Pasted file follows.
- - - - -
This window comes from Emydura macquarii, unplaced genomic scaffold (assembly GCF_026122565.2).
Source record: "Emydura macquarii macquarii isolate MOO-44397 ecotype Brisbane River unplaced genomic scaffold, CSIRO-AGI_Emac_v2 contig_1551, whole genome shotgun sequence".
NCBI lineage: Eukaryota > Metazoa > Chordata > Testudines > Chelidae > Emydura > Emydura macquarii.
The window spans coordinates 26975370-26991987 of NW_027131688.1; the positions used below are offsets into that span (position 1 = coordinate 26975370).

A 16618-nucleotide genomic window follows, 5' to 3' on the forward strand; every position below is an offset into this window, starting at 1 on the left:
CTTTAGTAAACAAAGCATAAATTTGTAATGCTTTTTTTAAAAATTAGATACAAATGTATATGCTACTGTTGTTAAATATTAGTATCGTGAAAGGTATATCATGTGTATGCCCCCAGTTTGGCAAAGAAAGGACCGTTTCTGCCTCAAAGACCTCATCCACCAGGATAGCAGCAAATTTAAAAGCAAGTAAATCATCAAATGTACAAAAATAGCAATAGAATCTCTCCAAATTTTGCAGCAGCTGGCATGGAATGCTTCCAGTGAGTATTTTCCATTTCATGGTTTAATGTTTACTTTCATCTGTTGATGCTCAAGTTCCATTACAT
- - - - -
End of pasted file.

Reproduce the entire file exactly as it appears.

This window comes from Emydura macquarii, unplaced genomic scaffold (assembly GCF_026122565.2).
Source record: "Emydura macquarii macquarii isolate MOO-44397 ecotype Brisbane River unplaced genomic scaffold, CSIRO-AGI_Emac_v2 contig_1551, whole genome shotgun sequence".
NCBI lineage: Eukaryota > Metazoa > Chordata > Testudines > Chelidae > Emydura > Emydura macquarii.
The window spans coordinates 26975370-26991987 of NW_027131688.1; the positions used below are offsets into that span (position 1 = coordinate 26975370).

A 16618-nucleotide genomic window follows, 5' to 3' on the forward strand; every position below is an offset into this window, starting at 1 on the left:
CTTTAGTAAACAAAGCATAAATTTGTAATGCTTTTTTTAAAAATTAGATACAAATGTATATGCTACTGTTGTTAAATATTAGTATCGTGAAAGGTATATCATGTGTATGCCCCCAGTTTGGCAAAGAAAGGACCGTTTCTGCCTCAAAGACCTCATCCACCAGGATAGCAGCAAATTTAAAAGCAAGTAAATCATCAAATGTACAAAAATAGCAATAGAATCTCTCCAAATTTTGCAGCAGCTGGCATGGAATGCTTCCAGTGAGTATTTTCCATTTCATGGTTTAATGTTTACTTTCATCTGTTGATGCTCAAGTTCCATTACAT